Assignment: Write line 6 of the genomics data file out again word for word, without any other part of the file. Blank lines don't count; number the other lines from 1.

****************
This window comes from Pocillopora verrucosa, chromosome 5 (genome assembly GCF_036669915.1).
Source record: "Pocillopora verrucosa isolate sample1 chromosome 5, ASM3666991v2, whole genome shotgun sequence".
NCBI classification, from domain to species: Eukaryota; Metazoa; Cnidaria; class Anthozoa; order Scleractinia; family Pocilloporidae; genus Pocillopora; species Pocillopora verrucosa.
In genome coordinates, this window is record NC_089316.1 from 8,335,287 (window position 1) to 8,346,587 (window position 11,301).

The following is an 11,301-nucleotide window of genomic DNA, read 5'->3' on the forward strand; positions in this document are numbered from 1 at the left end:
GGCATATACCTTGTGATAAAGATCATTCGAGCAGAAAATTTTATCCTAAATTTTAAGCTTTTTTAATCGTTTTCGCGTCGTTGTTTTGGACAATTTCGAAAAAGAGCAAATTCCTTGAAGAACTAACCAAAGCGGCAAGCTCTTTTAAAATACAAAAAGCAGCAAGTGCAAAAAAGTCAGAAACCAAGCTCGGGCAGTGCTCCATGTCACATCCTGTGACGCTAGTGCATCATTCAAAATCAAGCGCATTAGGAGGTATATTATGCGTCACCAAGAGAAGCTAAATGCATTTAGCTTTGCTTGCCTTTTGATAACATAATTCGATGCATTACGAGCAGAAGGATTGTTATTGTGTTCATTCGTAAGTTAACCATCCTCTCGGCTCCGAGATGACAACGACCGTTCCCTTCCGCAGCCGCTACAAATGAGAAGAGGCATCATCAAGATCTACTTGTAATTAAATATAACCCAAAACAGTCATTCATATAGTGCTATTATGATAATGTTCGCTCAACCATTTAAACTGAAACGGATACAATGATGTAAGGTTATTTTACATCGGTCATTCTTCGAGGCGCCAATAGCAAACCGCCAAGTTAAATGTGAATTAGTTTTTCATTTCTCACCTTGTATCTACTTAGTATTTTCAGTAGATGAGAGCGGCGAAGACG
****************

GGCATATACCTTGTGATAAAGATCATTCGAGCAGAAAATTTTATCCTAAATTTTAAGCTTTTTTAATCGTTTTCGCGTCGTTGTTTTGGACAATTTCGAAAAAGAGCAAATTCCTTGAAGAACTAACCAAAGCGGCAAGCTCTTTTAAAATACAAAAAGCAGCAAGTGCAAAAAAGTCAGAAACCAAGCTCGGGCAGTGCTCCATGTCACATCCTGTGACGCTAGTGCATCATTCAAAATCAAGCGCATTAGGAGGTATATTATGCGTCACCAAGAGAAGCTAAATGCATTTAGCTTTGCTTGCCTTTTGATAACATAATTCGATGCATTACGAGCAGAAGGATTGTTATTGTGTTCATTCGTAAGTTAACCATCCTCTCGGCTCCGAGATGACAACGACCGTTCCCTTCCGCAGCCGCTACAAATGAGAAGAGGCATCATCAAGATCTACTTGTAATTAAATATAACCCAAAACAGTCATTCATATAGTGCTATTATGATAATGTTCGCTCAACCATTTAAACTGAAACGGATACAATGATGTAAGGTTATTTTACATCGGTCATTCTTCGAGGCGCCAATAGCAAACCGCCAAGTTAAATGTGAATTAGTTTTTCATTTCTCACCTTGTATCTACTTAGTATTTTCAGTAGATGAGAGCGGCGAAGACG